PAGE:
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Government struggles to settle $7b letters of credit as foreign reserve falls to $27.3b

By Collins Olayinka (Geneva) and Chijioke Nelson (Lagos)
09 June 2016   |   2:06 am
More trying times await the country as its foreign reserve slowed to $27.3 billion with a deficit of $7billion outstanding letters of credit to settle, The Guardian has learnt.
ILO

ILO

•‘How forex crisis depressed banks’ profits’
• Industry grapples with oil sector loan default

More trying times await the country as its foreign reserve slowed to $27.3 billion with a deficit of $7billion outstanding letters of credit to settle, The Guardian has learnt.

A knowledgeable source on the nation’s economy told The Guardian yesterday in Geneva, Switzerland that the $27.3 billion could hardly fund three and a half months’ import, which could spell gloomier days for manufacturers.

The source said: “As at today, Nigeria has only $27.3billion in its foreign reserve and this cannot fund more than three and a half months’ imports. The fact that the foreign reserve is depleted is the reason government allowed the Central Bank of Nigeria (CBN) to adopt a flexible exchange rate.”

Besides, the threat issued by the Minister of Labour and Employment, Dr. Chris Ngige to withdraw the operating licences of bank and financial institutions that retrench workers have drawn the ire of the Nigeria Employers Consultative Association (NECA).

Responding to the threat yesterday at the ongoing 105th International Labour Conference (ILC) of the International Labour Organisation (ILO), the Director General of NECA, Olusegun Oshinowo, berated the minister for lacking basic principles of labour relations.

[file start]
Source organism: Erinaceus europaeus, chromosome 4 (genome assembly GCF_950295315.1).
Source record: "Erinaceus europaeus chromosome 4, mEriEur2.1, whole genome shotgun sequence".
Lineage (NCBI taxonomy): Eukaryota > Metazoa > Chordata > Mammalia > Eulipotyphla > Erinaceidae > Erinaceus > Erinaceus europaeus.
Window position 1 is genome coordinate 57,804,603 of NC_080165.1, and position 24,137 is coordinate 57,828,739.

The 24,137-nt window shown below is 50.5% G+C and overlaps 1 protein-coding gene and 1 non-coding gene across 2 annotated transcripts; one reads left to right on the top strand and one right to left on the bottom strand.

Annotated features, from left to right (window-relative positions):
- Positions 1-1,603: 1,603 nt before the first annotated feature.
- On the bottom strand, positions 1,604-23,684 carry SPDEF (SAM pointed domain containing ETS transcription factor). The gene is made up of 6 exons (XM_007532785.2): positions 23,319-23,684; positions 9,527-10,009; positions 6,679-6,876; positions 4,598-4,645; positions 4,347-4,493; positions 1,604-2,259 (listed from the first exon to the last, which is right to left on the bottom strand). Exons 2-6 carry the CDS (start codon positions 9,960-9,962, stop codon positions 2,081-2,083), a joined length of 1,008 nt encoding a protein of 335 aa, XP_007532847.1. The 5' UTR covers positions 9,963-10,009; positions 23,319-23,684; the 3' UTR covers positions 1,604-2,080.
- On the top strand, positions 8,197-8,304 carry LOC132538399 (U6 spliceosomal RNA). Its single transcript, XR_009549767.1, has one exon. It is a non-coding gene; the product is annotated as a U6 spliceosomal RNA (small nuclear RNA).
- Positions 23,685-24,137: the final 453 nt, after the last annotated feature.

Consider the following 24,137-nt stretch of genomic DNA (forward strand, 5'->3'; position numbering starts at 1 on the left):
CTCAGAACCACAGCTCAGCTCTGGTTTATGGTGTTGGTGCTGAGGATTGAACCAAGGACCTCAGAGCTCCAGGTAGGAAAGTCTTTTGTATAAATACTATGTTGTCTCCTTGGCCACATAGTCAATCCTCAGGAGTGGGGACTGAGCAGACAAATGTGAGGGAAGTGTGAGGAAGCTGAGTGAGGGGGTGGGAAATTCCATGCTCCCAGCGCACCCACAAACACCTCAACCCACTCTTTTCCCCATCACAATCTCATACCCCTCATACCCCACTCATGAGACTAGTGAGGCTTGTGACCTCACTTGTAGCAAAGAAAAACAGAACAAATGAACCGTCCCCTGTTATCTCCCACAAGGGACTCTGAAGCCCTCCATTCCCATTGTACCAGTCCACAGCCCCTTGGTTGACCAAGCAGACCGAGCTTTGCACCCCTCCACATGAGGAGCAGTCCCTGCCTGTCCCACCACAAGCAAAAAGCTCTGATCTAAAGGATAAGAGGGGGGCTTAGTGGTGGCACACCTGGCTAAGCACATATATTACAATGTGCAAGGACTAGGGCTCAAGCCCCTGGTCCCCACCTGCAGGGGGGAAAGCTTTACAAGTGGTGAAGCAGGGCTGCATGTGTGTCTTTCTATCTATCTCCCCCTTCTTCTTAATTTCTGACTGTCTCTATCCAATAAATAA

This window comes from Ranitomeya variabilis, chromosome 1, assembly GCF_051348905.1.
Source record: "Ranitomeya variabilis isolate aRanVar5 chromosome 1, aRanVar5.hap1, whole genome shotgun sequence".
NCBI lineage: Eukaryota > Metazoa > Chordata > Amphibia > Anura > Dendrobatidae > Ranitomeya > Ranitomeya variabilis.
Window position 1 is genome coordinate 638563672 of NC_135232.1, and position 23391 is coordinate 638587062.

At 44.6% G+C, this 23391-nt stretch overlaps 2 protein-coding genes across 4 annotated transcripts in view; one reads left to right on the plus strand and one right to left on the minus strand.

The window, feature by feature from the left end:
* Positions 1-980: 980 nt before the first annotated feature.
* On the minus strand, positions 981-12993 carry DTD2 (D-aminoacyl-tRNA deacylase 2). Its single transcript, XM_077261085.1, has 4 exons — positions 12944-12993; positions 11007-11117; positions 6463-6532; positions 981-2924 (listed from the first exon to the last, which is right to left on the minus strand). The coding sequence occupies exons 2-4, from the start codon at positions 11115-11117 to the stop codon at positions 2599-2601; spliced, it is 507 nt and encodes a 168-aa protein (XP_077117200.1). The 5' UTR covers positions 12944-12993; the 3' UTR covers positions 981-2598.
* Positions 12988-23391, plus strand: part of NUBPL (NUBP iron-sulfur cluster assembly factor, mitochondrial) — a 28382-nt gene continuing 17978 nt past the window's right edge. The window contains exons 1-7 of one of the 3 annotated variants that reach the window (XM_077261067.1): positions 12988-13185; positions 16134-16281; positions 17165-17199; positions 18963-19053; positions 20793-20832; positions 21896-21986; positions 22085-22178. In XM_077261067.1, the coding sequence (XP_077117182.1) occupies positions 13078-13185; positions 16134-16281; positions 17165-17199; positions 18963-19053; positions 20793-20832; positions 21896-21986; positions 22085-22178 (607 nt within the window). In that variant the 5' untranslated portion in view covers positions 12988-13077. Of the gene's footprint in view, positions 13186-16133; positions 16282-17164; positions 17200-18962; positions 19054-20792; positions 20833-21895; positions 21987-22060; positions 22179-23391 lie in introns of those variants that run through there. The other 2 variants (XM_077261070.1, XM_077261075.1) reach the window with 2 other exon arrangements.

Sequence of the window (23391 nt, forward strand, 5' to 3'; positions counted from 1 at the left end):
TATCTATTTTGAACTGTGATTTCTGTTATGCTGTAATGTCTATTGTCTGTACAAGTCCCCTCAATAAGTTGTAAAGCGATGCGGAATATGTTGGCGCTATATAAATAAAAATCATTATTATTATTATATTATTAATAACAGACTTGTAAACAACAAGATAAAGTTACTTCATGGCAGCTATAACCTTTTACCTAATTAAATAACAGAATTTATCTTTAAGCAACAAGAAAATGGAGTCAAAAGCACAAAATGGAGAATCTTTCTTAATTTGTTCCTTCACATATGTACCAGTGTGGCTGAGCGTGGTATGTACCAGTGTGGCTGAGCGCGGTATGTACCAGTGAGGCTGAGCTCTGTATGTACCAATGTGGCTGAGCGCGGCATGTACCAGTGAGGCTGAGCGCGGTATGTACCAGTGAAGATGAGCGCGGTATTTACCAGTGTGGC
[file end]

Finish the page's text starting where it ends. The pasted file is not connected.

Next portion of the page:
According to Oshinowo, the labour arena is guided by laws, regulations and practices as dictated by relevant laws as well as the guidelines of the ILO. He noted that the threat had left many of the sacked employees in a worse state as the minister had refused to devout his time to demanding exit strategies for the workers and had instead embarked on empty threats.

While admonishing the Federal Government to move swiftly and fix the economy, the NECA chief insisted that employers would embark on retrenchment whenever the occasion demands such an action.

His words: “The minister is getting very reckless with his disposition and comment on the issue of retrenchment. He is appropriating to himself the power which the state has not conferred on him. His comment on the withdrawal of licence at a global forum is a shame and embarrassment to Nigeria. It is a comment that is ‘unministerial’ and simply painted a very ugly picture of governance and government in Nigeria.